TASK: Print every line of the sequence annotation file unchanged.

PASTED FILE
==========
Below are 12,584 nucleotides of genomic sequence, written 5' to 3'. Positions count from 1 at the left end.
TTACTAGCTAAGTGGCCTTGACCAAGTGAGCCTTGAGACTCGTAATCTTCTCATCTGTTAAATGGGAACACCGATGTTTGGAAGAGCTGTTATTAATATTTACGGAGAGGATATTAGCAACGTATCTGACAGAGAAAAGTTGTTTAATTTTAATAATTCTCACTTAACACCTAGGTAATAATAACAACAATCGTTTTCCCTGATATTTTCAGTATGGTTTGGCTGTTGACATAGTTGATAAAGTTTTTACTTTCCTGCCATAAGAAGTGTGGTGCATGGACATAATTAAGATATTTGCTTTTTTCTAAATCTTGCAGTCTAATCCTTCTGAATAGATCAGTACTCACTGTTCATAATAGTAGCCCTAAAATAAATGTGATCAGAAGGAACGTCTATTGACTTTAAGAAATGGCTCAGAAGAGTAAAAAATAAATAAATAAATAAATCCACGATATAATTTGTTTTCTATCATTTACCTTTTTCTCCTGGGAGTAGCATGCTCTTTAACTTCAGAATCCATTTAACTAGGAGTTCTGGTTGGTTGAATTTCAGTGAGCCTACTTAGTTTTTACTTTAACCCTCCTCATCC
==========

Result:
Below are 12,584 nucleotides of genomic sequence, written 5' to 3'. Positions count from 1 at the left end.
TTACTAGCTAAGTGGCCTTGACCAAGTGAGCCTTGAGACTCGTAATCTTCTCATCTGTTAAATGGGAACACCGATGTTTGGAAGAGCTGTTATTAATATTTACGGAGAGGATATTAGCAACGTATCTGACAGAGAAAAGTTGTTTAATTTTAATAATTCTCACTTAACACCTAGGTAATAATAACAACAATCGTTTTCCCTGATATTTTCAGTATGGTTTGGCTGTTGACATAGTTGATAAAGTTTTTACTTTCCTGCCATAAGAAGTGTGGTGCATGGACATAATTAAGATATTTGCTTTTTTCTAAATCTTGCAGTCTAATCCTTCTGAATAGATCAGTACTCACTGTTCATAATAGTAGCCCTAAAATAAATGTGATCAGAAGGAACGTCTATTGACTTTAAGAAATGGCTCAGAAGAGTAAAAAATAAATAAATAAATAAATCCACGATATAATTTGTTTTCTATCATTTACCTTTTTCTCCTGGGAGTAGCATGCTCTTTAACTTCAGAATCCATTTAACTAGGAGTTCTGGTTGGTTGAATTTCAGTGAGCCTACTTAGTTTTTACTTTAACCCTCCTCATCC